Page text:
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He was born and raised in an atmosphere of perpetual fear and yet his life was suffused with mesirus nefesh to observe mitzvos. * The Rebbe prophetically revealed his rescue from Soviet Russia even before he himself knew! * In Eretz Yisroel he was a model and symbol of chesed and giving, along with being a shliach of the Rebbe at his place of work and with the mivtzaim that he did for years. * A biographical sketch of the life of the recently departed R’ Yonah Lebenhartz a”h.


LEFT: R’ Yonah (left) on a special visit to the mayor of New York, Abe Beame
RIGHT: Chassidim from Russia on Chol HaMoed at the Kosel. From right to left: R’ Elimelech Lebenhartz, R’ Moshe Lebenhartz, R’ Yonah Lebenhartz, R’ Mordechai Gorodetzky, R’ Moshe Goldschmid, R’ Katshuli, R’ Simcha Gorodetzky, child – Eli Katshuli, [R’ Yechezkel Cohen].

R’ Yonah Lebenhartz a”h was born in Moscow in 5691/1931 to his parents, R’ Avrohom Shmuel and Mrs. Etka Lebenhartz. Despite the persecution at the hands of the communists, his parents raised him to observe Torah and mitzvos in the ways of Chassidus with mesirus nefesh. The parents themselves were models of mesirus nefesh, as their home was open to Chassidim who came to Moscow. From time to time, there were even Chassidishe farbrengens. This was despite the fact that their home was close to the headquarters of the secret police in Moscow known as Lubyanka.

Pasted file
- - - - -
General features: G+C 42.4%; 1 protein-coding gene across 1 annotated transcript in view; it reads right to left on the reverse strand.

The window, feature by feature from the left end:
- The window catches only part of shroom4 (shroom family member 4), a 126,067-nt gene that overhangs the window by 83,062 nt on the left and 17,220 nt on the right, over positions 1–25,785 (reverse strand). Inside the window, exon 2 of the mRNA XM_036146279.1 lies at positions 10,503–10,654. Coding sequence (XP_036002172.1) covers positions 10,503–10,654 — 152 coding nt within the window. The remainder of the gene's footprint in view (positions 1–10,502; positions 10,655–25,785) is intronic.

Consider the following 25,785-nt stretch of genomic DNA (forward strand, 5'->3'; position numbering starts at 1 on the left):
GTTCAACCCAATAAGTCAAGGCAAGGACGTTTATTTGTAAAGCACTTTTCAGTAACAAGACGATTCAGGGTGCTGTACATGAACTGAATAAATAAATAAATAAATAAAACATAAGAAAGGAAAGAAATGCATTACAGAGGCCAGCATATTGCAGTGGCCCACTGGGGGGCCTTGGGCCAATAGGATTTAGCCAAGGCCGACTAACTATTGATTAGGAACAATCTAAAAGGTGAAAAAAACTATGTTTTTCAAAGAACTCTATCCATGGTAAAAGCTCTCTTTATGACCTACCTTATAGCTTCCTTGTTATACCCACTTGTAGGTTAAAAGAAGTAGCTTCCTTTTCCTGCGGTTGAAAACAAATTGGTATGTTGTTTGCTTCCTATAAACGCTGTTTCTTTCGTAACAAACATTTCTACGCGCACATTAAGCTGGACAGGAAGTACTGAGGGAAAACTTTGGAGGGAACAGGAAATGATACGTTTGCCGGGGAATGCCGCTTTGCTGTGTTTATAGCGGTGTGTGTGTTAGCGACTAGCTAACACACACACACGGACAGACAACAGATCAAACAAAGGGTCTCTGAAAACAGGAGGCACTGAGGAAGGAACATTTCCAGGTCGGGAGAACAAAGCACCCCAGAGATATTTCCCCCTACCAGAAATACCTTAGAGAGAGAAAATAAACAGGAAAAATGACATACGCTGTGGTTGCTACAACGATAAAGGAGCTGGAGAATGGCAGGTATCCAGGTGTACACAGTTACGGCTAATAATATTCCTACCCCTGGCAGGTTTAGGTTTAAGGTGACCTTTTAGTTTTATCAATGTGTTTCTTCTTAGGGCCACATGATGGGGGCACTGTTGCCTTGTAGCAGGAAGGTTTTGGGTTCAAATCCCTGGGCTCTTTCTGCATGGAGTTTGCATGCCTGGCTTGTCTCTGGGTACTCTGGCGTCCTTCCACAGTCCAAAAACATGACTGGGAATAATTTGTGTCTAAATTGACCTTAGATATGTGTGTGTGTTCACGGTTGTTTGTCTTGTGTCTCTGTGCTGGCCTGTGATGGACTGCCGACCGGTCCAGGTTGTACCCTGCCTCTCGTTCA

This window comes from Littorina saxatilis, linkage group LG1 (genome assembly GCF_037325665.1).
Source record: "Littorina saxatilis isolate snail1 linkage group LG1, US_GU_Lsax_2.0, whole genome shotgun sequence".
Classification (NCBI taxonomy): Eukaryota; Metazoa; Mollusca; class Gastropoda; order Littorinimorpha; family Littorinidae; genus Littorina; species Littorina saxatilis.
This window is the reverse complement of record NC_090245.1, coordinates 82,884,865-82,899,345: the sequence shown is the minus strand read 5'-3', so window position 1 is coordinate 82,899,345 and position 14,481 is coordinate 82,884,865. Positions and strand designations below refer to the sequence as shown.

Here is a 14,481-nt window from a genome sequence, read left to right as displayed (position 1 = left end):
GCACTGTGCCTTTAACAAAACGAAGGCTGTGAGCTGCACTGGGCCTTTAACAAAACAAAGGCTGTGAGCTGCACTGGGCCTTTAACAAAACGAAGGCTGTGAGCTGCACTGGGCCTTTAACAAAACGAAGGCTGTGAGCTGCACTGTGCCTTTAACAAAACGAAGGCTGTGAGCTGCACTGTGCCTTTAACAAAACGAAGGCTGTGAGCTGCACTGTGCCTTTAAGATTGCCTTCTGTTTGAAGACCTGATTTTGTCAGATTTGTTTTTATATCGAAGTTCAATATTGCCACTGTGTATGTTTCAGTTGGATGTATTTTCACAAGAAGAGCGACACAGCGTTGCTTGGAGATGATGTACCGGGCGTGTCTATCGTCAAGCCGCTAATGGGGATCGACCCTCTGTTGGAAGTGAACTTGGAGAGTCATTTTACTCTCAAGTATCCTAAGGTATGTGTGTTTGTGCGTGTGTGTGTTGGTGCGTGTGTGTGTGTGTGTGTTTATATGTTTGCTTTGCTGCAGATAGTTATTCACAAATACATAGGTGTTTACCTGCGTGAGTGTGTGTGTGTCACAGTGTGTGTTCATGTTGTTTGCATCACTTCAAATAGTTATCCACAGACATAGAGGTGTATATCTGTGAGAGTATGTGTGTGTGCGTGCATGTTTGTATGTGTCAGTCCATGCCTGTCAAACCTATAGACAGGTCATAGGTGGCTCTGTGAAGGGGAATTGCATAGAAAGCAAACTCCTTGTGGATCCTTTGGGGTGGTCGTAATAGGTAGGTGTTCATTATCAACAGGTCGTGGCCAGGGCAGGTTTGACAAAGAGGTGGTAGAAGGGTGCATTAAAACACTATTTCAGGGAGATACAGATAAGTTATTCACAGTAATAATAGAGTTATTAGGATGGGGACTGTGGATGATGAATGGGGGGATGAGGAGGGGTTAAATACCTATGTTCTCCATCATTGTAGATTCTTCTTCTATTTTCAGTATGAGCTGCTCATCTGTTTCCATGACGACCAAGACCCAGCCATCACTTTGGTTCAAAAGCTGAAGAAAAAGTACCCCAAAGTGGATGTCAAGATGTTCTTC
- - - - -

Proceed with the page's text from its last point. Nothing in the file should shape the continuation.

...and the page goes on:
The persecution by the communists is what caused the parents and children to leave Russia for Eretz Yisroel. For a few years, they lived in Tel Aviv but for various reasons, they returned to Russia and settled in Moscow again.

After the Germans invaded Russia during World War II, the family fled and arrived in Samarkand where they suffered from poverty. At a certain point, they obtained a textile machine which helped a bit with supporting the family. The older boys, Zalman and Yosef, who were still young, ran the small factory in their home.

One day, R’ Mendel Futerfas showed up at their home along with another distinguished Chassid. They demanded that the children learn in Tomchei T’mimim which had secretly been founded in Samarkand. The parents explained that if the children did not work, they would have no earnings. In the end, they compromised and let Yonah, the third son, go and learn, while R’ Mendel and his friend made up the loss.

Eventually, the younger boys, Moshe and Elimelech, attended Tomchei T’mimim in Samarkand while Zalman and Yosef remained at the machine.

R’ Yonah, who was a little boy at the time, later told about the fear they felt as they learned:

“We knew that if we were caught, our parents would be sent to jail and we would be placed in an orphanage where they would re-educate us. We were constantly on the alert. If I saw someone on the street who looked suspicious, I would cross to the other side. Today, it is impossible to understand, but that was the atmosphere we grew up in. We were always on guard. We got used to fear. We got up in the morning, washed our hands and were afraid.